Implications of the ABCD study for developmental neuroscience

Sarah W. Feldstein Ewing, James M. Bjork, Monica Luciana

Research output: Contribution to journalComment/debatepeer-review

7 Scopus citations

Abstract

The Adolescent Brain Cognitive Development Study (ABCD) will capture a breadth of multi-faceted biobehavioral, environmental, familial, and genetic longitudinal developmental open-access data from over 11,000 9–10 year olds throughout the United States of America (USA) for an envisioned ten-year span. This will subsequently represent the largest study ever attempted with this level of brain phenotypic detail. This study holds the opportunity for exciting advances in the understanding of typical adolescent neurodevelopment, discovery of neurodevelopmental underpinnings of mental illness, as well as the neurodevelopmental influences of (and on) social factors, substance use, and critically – their interaction. This project will certainly take unprecedented steps in informing the nature of adolescence and the developing brain. The scale and open-access features of ABCD also necessarily entail areas for consideration to enhance the integrity of the ABCD study, and protect against potential misuse and misinterpretation of ABCD data. Ultimately, with the open-source data, all scientists in the broader community have as much responsibility as the investigators within the Consortium to treat these data with care. It will be fascinating to see what dynamic data these paths generate. ABCD is poised to exemplify how large-scale longitudinal developmental neuroscientific studies can be designed and efficiently conducted.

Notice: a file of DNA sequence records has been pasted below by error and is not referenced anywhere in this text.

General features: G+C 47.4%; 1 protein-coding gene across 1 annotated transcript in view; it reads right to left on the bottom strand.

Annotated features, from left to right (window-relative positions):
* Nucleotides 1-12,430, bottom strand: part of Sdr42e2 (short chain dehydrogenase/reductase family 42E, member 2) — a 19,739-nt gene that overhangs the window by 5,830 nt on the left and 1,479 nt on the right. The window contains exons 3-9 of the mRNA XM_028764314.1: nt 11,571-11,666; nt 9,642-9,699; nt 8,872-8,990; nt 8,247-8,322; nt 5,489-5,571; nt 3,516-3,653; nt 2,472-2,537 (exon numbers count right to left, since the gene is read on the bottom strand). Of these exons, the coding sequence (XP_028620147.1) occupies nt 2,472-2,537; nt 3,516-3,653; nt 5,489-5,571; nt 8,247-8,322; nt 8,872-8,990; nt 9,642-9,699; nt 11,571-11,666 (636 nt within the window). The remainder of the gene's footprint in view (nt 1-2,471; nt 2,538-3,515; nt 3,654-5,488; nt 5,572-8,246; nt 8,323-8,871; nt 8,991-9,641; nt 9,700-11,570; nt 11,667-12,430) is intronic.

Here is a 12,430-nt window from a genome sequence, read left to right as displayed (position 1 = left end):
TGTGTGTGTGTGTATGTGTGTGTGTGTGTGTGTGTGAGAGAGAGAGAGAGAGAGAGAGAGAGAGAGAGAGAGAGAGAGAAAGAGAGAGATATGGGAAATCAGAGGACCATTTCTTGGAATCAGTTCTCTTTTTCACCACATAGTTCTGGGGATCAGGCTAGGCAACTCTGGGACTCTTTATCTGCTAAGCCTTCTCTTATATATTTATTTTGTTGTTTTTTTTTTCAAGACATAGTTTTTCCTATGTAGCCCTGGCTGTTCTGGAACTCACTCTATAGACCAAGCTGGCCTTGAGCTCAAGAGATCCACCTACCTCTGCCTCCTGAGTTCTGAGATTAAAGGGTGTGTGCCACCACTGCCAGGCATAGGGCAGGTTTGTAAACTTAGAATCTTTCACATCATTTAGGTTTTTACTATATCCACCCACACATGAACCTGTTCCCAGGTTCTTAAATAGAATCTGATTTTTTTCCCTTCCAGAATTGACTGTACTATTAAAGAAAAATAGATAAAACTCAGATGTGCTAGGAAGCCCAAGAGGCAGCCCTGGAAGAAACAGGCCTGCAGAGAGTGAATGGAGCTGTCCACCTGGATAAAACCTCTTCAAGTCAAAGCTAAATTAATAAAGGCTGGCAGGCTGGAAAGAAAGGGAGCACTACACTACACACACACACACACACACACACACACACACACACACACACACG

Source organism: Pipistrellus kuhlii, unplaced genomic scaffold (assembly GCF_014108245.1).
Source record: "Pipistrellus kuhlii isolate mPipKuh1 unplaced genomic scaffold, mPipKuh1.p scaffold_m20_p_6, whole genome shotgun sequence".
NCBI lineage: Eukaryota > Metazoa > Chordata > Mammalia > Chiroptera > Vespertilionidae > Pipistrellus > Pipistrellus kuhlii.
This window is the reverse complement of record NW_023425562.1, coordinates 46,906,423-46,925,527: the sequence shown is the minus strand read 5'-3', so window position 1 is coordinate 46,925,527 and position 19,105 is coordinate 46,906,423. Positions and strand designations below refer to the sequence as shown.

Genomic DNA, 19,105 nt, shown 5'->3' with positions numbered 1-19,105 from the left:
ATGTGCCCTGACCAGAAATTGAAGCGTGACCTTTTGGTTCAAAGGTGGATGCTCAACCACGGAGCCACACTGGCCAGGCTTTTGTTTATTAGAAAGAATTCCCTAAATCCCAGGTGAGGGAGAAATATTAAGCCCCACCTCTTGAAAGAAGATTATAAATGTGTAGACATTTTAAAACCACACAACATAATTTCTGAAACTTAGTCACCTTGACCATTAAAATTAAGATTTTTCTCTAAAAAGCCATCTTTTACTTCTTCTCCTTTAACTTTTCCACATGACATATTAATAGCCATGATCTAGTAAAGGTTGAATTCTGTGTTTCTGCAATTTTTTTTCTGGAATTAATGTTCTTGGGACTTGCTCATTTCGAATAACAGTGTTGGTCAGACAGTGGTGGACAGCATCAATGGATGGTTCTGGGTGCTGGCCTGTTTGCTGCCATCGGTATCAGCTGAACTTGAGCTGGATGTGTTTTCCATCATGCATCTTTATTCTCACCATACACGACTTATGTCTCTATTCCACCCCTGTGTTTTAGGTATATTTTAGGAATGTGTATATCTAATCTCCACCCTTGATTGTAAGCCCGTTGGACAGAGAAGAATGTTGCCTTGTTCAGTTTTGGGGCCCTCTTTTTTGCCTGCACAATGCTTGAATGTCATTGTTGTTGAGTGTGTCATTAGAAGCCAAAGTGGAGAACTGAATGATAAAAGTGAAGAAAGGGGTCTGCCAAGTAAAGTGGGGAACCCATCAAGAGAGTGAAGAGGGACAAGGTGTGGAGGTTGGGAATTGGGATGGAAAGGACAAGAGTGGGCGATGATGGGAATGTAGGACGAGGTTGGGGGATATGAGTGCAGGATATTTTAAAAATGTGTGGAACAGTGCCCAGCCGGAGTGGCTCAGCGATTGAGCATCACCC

Original languageEnglish (US)
Pages (from-to)161-164
Number of pages4
JournalDevelopmental Cognitive Neuroscience
Volume32
DOIs
StatePublished - Aug 2018

ASJC Scopus subject areas

  • Cognitive Neuroscience

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